Happy Tail: Ellie discovers a brand new world
Ellie barked! Some people wish their dogs wouldn’t bark, but not so for Candice Poindexter. That ARF! a few weeks ago was another milestone for this mini-Australian Shepherd who is just now finding her true self.
Ellie belonged to a reputable breeder who went out of business, so after nearly two years of living in an enclosure, she suddenly was in an entirely new world provided by Richardson Rescue in York, SC. And then, her world changed even more dramatically when Candice and her husband, Ricky, adopted her.
They live on 20 acres and have a large fenced yard with big trees. “It was funny to see Ellie experience the freedom of space and grass for what I assumed may have been the first time,” Candice says. “It was like watching a child experiencing those developmental milestones in life.”
The first week of her new life, though, was spent under a table. She had to be manually taken outside to potty and wouldn’t eat or drink until the Poindexters went to bed. “It took about a week before we could ‘herd’ her down the stairs and out the door into the yard without carrying her,” Candice says.”She still prefers lying behind our recliners in a corner rather than lying out in the open.”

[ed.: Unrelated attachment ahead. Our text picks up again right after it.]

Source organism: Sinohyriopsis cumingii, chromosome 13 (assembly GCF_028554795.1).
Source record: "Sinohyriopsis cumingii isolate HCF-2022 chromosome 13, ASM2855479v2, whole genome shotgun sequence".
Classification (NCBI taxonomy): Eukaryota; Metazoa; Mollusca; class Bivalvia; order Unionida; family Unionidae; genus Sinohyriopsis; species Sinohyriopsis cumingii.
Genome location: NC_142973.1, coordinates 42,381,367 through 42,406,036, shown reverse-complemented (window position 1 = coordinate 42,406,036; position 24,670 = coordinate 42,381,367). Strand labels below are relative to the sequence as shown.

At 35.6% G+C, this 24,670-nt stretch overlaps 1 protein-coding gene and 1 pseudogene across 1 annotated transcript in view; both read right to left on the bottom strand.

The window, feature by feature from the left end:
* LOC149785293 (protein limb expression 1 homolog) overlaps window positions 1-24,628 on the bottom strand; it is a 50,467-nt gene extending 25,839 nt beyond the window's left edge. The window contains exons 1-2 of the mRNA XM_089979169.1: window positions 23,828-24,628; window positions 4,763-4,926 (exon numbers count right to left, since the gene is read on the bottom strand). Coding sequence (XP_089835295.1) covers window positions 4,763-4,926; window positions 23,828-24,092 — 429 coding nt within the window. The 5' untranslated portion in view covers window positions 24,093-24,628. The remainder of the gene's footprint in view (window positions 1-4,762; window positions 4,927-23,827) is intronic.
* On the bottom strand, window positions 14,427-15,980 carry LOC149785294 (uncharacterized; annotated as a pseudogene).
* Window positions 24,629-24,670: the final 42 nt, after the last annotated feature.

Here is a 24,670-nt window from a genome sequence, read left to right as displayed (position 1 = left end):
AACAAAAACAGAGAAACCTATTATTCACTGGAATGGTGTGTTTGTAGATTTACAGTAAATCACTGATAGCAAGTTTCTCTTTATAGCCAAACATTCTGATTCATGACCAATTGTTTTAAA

New things still frighten her. For example, she doesn’t like to have her picture taken; a camera pointed her way is too strange.
Toys and chew bones fall in the same category. “We’re having to teach her about them,” Candice says. Once she realizes they’re okay, she experiments with play by tossing them into the air and pouncing on them.
The Poindexters have adopted another dog, Willa, who has become something of an emotional assistance dog for Ellie. The two have become best buddies. “Ellie likes to trick Willa and steal her chew bones from her,” Candice says. “It’s almost like a game of tag with the two of them as they try to outwit each other.
“She doesn’t like it when we change clothes or move something around or have something new in the house. I think she may be a little OCD, but around here that could stand for ‘Obviously Cute Dog.’”
For her first two years, Ellie lacked socialization, so Candice figures it might take at least two more years to bring her to a “normal” dog state. Or maybe she’ll never progress that far, but it doesn’t matter to Candice.
“I just know that she needed us,” Candice says, “and we’ll be here for as long as it takes.”
Ellie is in good hands.